Daniel Appling

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Daniel Appling (August 29, 1787 – March 5, 1817) was an officer in the United States Army during the War of 1812. Appling was born in Columbia County, Georgia, to John and Rebecca (Carter) Appling.

Career[edit]

In 1805, at the age of 18, Daniel Appling enlisted in the United States Army with a lieutenancy under General Thomas A. Smith, of Franklin, Missouri. Appling was a recruiting officer for some time, but was then stationed at Fort Hawkins, near Macon, Georgia. He was also stationed at Point Peter on St. Mary’s River in Georgia, where Fort Pickering would be built during the War of 1812, and a command on Amelia Island in Florida. On July 1, 1809, Appling was promoted to 1st lieutenant, and on April 1, 1812 he was promoted to captain.

During the late war, Appling was ordered to Sackets Harbor in New York. On the rainy evening of May 28, 1814, Major Appling and 150 of his riflemen set out from Oswego under the command of Melancthon Taylor Woolsey on 19 boats headed for Sackets Harbor. Loaded onto the boats were cables and cannons needed to outfit two brigs, the Jones and the Jefferson, and a frigate, the Superior.

The secret mission was detected, and the Americans withdrew up the Big Sandy Creek to fortify their position. On the morning of May 30, a large British force, disobeying an order to pursue American forces inland from the Lake, engaged the Americans. Major Appling had hidden his forces in the brush and trees along the banks of the Creek, and surprised the British. The Battle of Big Sandy Creek lasted less than 15 minutes and resulted in an overwhelming American victory. The Americans captured 143 prisoners (133 men and 10 officers), 20 wounded (18 men and 2 officers), 14 killed (13 men and one officer), three gun-boats, one with a 24-pounder and a 63-pounder, two cutters, and one gig. The supplies loaded on Woolsey’s boats were safely carried over land by oxen to Sackets Harbor. One of the cables, reported to be 600 feet long, 6 inches thick, and 9,600 pounds, had to be carried by hand, an event known as the Great Cable Carry.

On May 30, 1814, Appling was brevetted lieutenant colonel for gallant conduct in capturing a superior force of the enemy at the Battle of Big Sandy Creek.

After the Battle of Big Sandy Creek, Major Appling was stationed at Plattsburgh, New York and successfully led his riflemen against General (Sir George) Prevost’s attack. For his distinguished service there, he was promoted to colonel on September 11, 1814.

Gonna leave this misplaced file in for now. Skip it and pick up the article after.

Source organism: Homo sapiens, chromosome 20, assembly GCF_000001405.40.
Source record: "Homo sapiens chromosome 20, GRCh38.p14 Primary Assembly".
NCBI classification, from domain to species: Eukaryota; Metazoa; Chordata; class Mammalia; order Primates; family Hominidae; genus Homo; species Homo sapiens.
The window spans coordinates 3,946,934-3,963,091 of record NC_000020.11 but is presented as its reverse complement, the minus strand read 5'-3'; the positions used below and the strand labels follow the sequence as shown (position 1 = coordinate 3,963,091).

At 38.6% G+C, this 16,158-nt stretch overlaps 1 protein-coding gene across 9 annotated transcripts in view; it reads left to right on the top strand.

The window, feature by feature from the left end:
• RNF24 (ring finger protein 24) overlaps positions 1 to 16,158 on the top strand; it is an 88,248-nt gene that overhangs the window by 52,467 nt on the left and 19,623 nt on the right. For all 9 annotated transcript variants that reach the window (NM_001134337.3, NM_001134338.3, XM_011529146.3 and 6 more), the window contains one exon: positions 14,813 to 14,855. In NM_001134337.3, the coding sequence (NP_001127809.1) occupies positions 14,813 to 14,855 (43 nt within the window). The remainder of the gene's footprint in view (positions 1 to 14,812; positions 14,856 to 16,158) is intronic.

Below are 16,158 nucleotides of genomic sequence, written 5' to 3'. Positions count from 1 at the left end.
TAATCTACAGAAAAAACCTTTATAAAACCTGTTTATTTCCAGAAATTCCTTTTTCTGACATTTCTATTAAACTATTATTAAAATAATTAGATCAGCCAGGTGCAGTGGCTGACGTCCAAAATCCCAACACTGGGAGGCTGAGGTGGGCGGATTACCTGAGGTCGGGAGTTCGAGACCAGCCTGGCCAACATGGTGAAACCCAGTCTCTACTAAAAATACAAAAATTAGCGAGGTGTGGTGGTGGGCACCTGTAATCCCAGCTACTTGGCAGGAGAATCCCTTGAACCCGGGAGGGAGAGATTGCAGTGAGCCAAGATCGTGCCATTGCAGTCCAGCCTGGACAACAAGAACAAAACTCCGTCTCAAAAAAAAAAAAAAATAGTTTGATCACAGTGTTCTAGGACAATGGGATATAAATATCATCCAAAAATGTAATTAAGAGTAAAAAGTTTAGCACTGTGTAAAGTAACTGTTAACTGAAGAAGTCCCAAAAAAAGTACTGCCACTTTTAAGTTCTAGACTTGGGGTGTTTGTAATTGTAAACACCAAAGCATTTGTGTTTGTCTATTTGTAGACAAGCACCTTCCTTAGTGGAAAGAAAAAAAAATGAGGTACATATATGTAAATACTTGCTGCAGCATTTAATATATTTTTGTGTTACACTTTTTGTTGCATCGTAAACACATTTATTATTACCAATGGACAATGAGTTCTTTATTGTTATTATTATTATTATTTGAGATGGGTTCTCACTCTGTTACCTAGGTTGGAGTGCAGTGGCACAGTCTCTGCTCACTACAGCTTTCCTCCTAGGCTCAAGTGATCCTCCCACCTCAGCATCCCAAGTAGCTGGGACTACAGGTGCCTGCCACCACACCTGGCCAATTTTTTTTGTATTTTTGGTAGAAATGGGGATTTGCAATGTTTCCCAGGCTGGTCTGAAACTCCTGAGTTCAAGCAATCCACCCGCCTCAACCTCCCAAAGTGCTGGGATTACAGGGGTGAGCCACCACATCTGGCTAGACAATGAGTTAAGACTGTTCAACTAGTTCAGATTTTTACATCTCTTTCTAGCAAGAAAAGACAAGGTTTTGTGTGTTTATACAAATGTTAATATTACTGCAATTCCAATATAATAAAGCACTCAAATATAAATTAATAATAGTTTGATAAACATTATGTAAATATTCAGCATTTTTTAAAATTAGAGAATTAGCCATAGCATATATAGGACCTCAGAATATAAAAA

The sword[edit]

On June 1, 1816, Appling resigned from the military and moved to Montgomery County, Alabama. The Georgia Legislature awarded Appling a sword in recognition of the efforts during the War of 1812. Unfortunately, before the sword could be delivered, Appling died on March 5, 1817, at the age of 30. The sword hung in the Governor's Office until 1883 when it was sent to the archives of the Georgia State Historical Society. In 1906, the sword was sent to be displayed in the Jamestown Exposition but it never returned to Georgia. In 2010 the director of the Georgia Division of Archives and History saw an advertisement in an antiques magazine offering the sword for sale for $250,000. The Pennsylvania antiques collector and dealer gave Georgians until Dec. 31to raise $100,000 to purchase the sword or he’d sell it to waiting buyers. An initiative by Friends of the Georgia Archives and the Daughters of the War of 1812 raised the money and in 2012, the 200th anniversary of the War of 1812, the sword was returned to the state of Georgia. It now hangs in the State Capitol's Hall of Valor.

Namesake and honors[edit]

Appling County, Georgia was named for Daniel Appling on December 15, 1818.

The USS Appling, an attack transport named for Appling County, Georgia, was launched on April 9, 1944 and decommissioned on December 20, 1946. The Appling earned two battle stars for her World War II service.

See also[edit]

References[edit]

  • Northern, William J, ed. Men of Mark in Georgia, Vol II. Atlanta: A.B. Calowell, 1910. 53-55.
  • Ancestry.com. U.S. Army Historical Register, 1789–1903, Vol. 1 [database online]. Orem, UT: Ancestry.com, 1997. Original data: Heitman, Francis B. Historical Register and Dictionary of the United States Army, 1789–1903, Volume 1, Washington, D.C.: U.S. Government Printing Office, 1903.
  • Our Georgia History
  • Adiel Sherwood, A Gazetteer of the State of Georgia, Washington City, Printed by P. Force, 1837, pp. 256–257. ISBN 0-7884-1930-7
  • Rev. George White, M. A., HISTORICAL COLLECTIONS OF GEORGIA, New York, Pudney & Russell, Publishers, 1854, p. 259. Reprinted 1968 by Heritage Papers, Danielsville, GA